Trump defense expert witnesses charged nearly $900,000 each to testify on his behalf in fraud trial

new York — Former President Donald Trump sat intently in the courtroom of his civil fraud trial in New York on Thursday, watching as the defense’s final expert witness, Eli Bartow, declared there was “no evidence whatsoever of accounting fraud.”

On Friday, Bartow revealed that he earned an estimated $877,500 for his expert testimony in that case — charging $1,350 an hour for about 650 hours of work. When questioned by New York state attorneys about who was paying him, Bartow said his bank statements showed some of the money was paid by the Trump Organization and some came from Trump’s Save America PAC.

The discussion of Bartov’s compensation came shortly after one of Trump’s lawyers, Alina Khaba, expressed her frustration to Judge Engoron about objections made by the attorney general’s team.

“Why are we wasting our time if no one listens to the words coming out of the mouths of our experts?” asked Haba.

Another defense expert witness, Frederick Chinn, who testified earlier in the week about real estate appraisals, admitted he charged $850 an hour for 1,000 hours of work, totaling $850,000. The state’s only expert witness, Michael McCarthy, admitted he was paid $950 an hour but worked far fewer hours, estimating he earned about $350,000 for his testimony.

Those rates provide a glimpse into the high costs of just one of Trump’s many legal battles, a set of criminal and civil challenges that Save America The PAC spent $40 million in the first half of this year alone.

Trump remained in the courthouse all day for Thursday’s hearing and spoke periodically outside the courtroom throughout the day, several times praising Bartow, an accounting professor at New York University’s Stern School of Business, and his testimony.

“This is a disgraceful situation. I’ve never seen anything like it,” Trump said. “But this expert witness, highly respected by everyone, with a resume that few people have seen before, said there was no fraud, no accounting fraud, no nothing.”

He later praised Bartov’s credentials as “a leading expert, a leading personality, a person who sits on the Pulitzer committee, a most respected person, the Stern School, New York University, a top professor, a very honest person who, among other things ( f) very honorable,” and said, “If he didn’t agree, he wouldn’t have said what he said. And he said these were incredible loans. I didn’t even need the money.”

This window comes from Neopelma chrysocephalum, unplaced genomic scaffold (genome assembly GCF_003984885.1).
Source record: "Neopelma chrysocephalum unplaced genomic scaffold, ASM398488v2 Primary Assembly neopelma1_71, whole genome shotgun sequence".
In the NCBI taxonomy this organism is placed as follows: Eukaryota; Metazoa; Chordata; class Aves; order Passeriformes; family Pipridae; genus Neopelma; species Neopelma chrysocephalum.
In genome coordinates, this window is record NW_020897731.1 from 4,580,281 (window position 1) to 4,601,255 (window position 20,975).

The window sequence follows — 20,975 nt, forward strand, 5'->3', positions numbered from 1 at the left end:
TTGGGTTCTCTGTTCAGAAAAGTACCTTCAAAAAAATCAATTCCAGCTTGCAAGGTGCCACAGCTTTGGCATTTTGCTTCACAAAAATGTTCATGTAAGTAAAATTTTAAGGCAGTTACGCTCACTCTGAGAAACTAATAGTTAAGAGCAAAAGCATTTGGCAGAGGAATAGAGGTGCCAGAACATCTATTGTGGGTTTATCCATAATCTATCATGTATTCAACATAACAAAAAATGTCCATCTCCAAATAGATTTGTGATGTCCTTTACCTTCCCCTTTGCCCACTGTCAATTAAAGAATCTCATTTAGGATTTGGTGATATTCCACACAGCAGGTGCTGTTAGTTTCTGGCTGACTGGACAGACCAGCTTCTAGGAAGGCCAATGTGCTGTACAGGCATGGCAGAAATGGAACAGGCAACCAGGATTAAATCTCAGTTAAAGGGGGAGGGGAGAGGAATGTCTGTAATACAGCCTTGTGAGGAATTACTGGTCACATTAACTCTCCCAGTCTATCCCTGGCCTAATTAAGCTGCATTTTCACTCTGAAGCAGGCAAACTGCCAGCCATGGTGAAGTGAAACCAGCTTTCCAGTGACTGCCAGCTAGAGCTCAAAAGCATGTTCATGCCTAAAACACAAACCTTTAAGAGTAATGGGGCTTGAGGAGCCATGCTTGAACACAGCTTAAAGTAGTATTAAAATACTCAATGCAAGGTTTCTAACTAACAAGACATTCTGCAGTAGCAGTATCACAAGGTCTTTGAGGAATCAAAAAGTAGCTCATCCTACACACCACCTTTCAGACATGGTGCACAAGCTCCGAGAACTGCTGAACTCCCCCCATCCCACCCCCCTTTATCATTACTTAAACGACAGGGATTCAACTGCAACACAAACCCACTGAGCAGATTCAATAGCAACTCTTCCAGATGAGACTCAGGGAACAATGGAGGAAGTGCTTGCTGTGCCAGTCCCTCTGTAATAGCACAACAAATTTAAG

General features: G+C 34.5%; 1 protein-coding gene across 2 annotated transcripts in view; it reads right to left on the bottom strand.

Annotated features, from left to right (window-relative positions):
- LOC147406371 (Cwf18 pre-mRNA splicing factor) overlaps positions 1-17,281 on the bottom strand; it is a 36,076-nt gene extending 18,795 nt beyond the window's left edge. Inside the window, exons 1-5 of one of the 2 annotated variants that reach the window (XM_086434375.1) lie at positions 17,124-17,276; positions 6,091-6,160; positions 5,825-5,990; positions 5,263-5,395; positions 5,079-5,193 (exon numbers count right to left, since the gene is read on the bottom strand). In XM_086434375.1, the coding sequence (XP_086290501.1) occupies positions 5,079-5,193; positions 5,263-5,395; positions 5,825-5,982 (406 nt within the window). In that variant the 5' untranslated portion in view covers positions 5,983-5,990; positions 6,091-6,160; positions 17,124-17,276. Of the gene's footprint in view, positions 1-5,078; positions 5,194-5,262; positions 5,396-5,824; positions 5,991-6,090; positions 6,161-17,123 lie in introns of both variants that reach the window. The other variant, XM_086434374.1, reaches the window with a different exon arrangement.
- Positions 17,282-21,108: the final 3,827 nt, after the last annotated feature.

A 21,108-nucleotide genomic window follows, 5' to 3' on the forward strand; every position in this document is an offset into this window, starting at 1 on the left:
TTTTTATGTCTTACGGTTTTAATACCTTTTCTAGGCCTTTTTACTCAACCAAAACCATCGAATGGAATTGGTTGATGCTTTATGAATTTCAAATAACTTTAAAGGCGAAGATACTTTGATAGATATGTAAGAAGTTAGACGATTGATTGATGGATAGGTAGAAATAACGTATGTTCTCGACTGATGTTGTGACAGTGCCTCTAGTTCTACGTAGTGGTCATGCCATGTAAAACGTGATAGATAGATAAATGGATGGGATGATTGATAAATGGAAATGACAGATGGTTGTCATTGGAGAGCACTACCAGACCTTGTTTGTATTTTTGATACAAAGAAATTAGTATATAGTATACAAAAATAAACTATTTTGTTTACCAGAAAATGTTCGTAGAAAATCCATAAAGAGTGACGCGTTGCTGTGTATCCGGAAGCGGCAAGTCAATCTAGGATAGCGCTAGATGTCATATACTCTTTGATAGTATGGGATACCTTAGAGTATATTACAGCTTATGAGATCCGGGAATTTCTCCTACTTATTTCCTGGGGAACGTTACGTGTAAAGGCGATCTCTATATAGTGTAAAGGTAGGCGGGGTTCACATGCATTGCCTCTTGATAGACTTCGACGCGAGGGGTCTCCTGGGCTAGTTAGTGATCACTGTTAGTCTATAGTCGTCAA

Bartov himself appeared to be a tailor-made witness for the former president in his glowing evaluations of Trump’s financial statements.

“I’ve never seen a statement that provides so much detail and is so transparent,” he said. “Footnotes provide a great amount of information.”

The professor also said that if the statements were submitted as a project in his class, “they would get an A.”

State attorneys expressed skepticism about Bartow’s findings, leading to some heated moments in the courtroom.

“This is pure speculation by someone they’ve hired to say exactly what they want in this case,” attorney Kevin Wallace, a lawyer for the state attorney general, said during an objection to Bartow’s testimony Thursday.

Trump’s lawyer Jesus Suarez responded: “Oh, that sucks, man.”

“That’s right,” said Wallace.

“Very rough,” Suarez said.

Bartow then yelled at Wallace, “You should be ashamed of yourself for talking like that. You are making up claims that never existed. There is no evidence of that.”

In his testimony, Bartow strongly disputed the merits of the lawsuit filed by Letitia James, New York’s attorney general, saying it was unfounded from an accounting perspective. He said Trump’s use of disclaimers in his financial statements made it clear that lenders should do their own due diligence and played down the inconsistencies in the financial statements, explaining that lenders are expected to make their own independent assessments.

“For me, the case is not about grades. It’s about statements of financial terms,” ​​Judge Engoron said during a tense call with Trump’s lawyers on Friday. “You cannot use false statements in business. That was the purpose of the summary judgment. I think that was pretty much the rest of the case.”

Judge Engoron ruled before the trial that Trump and the other defendants were liable for fraud in a partial summary judgment. Trump, his two older sons, Donald Jr. and Eric, and their company are accused of inflating the value of assets in key financial records to get lucrative loans and insurance deals. They denied wrongdoing in the case.

Trump, who already testified last month, is due back in court on Monday, December 11.

Bartov’s questioning is expected to resume on Tuesday, when the case comes to an end.

— Graham Cates contributed to this report.

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